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Thread: Removing patterns from Numeric wordlist

  1. #1
    Just burned his ISO
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    Default Removing patterns from Numeric wordlist

    Numeric, and otherwise, wordlists have patterns that are unlikely to be utilized by software which creates the key based on 'random' digits. Repetition is an obvious one, but all patterns must go.

    0000000001
    0101010101
    89abcdef
    febf2cff (utilizing the 'f' 4/8 makes this key highly improbable to be generated randomly)

    Obviously, this can drastically reduce a wordlist's size; a necessity if you want to challenge larger keys.

    It seems this has been covered elsewhere but I cannot find a reference: Does anyone know of an existing program that does such a thing, or am I delusional? I realize there are numerous rudimentary ways to do this, but its seems as if there is already a program specifically for this. If not, its off to the coding board!

  2. #2
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    Default Re: Removing patterns from Numeric wordlist

    everything can be done with sed, to remove a pattern:

    cat filename.txt > sed '/pattern/d' | cat outfile.txt should work

    also you can remove words with X amount of consecutive characters using sed, I don't know the function off the top of my head but you can find it in Tape's Word List Manipulator

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    Default Re: Removing patterns from Numeric wordlist

    Thad0ctor what is a good way to contact you for a project idea?

  4. #4
    Very good friend of the forum TAPE's Avatar
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    Default Re: Removing patterns from Numeric wordlist

    Yeah, further to thad0ctor's message hereabove
    (by the way, your email as mentioned in your contact info in your script is not working thad0ctor)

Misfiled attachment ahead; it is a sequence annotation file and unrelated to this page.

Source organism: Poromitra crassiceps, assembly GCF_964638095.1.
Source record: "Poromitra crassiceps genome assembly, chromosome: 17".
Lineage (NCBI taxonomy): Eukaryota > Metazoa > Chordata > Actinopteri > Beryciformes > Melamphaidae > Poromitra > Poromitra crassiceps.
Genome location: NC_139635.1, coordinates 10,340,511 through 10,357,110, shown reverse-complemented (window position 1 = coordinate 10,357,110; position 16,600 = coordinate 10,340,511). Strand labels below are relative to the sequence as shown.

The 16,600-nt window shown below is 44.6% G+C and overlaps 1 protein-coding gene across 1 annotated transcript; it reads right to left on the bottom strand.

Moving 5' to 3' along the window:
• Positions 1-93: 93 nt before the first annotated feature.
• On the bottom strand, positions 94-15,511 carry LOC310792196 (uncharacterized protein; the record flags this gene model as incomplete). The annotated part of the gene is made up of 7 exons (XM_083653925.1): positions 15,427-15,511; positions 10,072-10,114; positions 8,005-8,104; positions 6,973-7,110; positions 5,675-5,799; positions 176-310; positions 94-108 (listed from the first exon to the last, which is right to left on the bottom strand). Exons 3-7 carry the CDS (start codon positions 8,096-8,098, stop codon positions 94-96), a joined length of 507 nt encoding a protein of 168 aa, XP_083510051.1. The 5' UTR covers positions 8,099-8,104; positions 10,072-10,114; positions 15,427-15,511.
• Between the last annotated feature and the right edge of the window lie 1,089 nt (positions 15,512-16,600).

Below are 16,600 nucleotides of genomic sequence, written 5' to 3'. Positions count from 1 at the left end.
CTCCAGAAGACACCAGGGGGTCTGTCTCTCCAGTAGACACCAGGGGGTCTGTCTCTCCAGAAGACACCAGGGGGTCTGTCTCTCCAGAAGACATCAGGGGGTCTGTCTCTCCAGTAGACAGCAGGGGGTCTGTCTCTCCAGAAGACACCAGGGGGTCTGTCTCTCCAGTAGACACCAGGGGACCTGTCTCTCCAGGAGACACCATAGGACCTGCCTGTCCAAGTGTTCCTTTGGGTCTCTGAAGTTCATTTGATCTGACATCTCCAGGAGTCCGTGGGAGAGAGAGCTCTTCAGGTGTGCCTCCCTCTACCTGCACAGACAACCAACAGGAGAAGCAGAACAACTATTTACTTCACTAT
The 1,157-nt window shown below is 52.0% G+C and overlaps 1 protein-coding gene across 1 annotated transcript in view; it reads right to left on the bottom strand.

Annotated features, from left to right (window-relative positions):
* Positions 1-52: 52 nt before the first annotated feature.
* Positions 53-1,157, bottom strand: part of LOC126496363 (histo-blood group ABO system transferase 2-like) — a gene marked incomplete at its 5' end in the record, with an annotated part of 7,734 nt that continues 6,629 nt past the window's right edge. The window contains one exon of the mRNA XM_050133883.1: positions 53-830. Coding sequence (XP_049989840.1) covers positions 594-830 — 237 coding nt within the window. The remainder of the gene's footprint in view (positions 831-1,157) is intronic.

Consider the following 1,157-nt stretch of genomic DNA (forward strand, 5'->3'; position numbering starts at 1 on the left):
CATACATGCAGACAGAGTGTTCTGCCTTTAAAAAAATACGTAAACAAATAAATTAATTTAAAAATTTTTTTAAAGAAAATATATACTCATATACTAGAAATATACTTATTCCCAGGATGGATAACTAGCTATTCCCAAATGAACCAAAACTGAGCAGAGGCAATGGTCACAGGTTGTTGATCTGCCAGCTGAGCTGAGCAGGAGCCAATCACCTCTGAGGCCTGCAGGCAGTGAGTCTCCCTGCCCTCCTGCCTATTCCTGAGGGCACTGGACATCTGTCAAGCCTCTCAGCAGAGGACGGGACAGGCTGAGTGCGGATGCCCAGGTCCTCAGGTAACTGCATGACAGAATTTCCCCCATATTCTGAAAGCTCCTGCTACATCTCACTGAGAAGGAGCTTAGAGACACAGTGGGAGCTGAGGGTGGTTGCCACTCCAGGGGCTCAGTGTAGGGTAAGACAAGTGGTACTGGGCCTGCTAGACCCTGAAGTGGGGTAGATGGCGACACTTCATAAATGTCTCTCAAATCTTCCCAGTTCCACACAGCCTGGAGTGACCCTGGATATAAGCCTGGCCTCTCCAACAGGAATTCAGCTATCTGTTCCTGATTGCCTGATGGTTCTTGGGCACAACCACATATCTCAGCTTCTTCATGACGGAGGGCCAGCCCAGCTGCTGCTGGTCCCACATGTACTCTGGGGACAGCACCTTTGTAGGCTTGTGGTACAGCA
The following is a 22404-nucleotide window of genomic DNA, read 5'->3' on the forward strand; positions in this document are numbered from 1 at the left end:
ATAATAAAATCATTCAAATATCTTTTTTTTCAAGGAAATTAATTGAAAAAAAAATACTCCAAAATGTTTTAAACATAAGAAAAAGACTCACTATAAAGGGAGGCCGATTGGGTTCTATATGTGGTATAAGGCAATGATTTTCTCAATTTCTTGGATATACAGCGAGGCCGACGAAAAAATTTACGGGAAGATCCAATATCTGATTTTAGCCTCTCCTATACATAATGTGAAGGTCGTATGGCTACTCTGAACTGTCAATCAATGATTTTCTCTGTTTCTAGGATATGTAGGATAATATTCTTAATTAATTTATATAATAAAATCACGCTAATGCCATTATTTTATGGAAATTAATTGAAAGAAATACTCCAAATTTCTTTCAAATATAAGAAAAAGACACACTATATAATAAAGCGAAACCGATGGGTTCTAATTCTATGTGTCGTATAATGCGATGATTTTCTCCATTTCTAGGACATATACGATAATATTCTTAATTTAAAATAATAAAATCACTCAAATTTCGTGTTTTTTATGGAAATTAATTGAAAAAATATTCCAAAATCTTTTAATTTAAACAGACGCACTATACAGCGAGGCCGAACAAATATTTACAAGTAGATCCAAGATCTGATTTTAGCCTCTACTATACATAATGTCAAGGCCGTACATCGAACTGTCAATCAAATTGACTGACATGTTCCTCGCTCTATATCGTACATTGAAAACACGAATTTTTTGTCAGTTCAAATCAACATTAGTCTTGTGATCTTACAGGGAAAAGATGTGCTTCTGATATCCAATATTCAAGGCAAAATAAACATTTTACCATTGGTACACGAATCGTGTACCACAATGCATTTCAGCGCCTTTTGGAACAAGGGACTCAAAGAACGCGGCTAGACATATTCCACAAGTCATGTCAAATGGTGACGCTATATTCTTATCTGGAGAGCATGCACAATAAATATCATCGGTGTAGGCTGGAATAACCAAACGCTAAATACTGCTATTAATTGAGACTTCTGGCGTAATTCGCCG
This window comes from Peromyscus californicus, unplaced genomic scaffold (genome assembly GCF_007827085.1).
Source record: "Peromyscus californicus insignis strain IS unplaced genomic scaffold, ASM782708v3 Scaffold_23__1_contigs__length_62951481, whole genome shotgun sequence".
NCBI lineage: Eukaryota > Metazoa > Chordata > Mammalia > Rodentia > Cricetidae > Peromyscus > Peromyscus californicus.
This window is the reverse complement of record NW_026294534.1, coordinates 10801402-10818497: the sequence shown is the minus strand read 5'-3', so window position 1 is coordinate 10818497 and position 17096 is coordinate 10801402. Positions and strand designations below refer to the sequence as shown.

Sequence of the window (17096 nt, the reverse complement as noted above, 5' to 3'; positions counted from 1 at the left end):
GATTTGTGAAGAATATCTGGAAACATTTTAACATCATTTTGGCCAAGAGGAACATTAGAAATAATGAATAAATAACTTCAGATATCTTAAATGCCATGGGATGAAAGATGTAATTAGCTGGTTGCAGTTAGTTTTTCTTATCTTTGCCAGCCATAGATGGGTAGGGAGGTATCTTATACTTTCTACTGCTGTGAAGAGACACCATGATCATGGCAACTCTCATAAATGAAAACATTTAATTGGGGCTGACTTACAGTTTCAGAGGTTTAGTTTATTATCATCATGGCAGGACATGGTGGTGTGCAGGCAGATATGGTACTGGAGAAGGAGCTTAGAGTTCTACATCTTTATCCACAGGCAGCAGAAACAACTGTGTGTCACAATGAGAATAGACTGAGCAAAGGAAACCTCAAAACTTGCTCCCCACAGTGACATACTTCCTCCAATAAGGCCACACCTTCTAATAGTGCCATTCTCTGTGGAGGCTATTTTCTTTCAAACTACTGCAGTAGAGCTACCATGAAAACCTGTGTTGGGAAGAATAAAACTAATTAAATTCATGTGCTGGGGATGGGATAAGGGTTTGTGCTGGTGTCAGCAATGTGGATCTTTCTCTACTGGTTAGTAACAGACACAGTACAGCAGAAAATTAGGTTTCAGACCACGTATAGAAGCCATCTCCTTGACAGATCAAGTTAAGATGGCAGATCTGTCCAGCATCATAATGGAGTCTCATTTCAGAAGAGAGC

you can narrow down the outcome of wordlists created with
    for instance crunch by using a specific pattern which makes
    it more relevant to yourtarget.

    For details on crunch have a look at ;
    http://adaywithtape.blogspot.com/201...runch-v30.html
    and for simple wordlist manipulation have a look at ;
    http://adaywithtape.blogspot.com/201...revisited.html

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    Default Re: Removing patterns from Numeric wordlist

    hey tape, I forgot there is a hyphen between tha and d0ctor but I lost the login info anyways

    edited
    Last edited by thad0ctor; 05-02-2012 at 10:07 PM.

  6. #6
    Very good friend of the forum TAPE's Avatar
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    Default Re: Removing patterns from Numeric wordlist

    Got it thanks

  7. #7
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    Default Re: Removing patterns from Numeric wordlist

    Please, do not leave your garbage in my thread. Why bother posting if you do not fully read the OP or are posting regarding airoscript redux or any other bash front-ends(shortcuts) you have 'created'. BTW, that example is nasty, I am not sure how one can make shell scripts without having any clue about in/out redirection. No, that example should never work.I do not intend to be so rude, but damn, these replies are depressing. The OP said: "I realize there are numerous rudimentary ways to do this, but its seems as if there is already a program specifically for this.." not 'zomg how I make w0rdlistz'. I can only hope the eager few did not scare away the knowledgeable. So please, if you are one of the few who have already posted here, kindly stay away from my thread.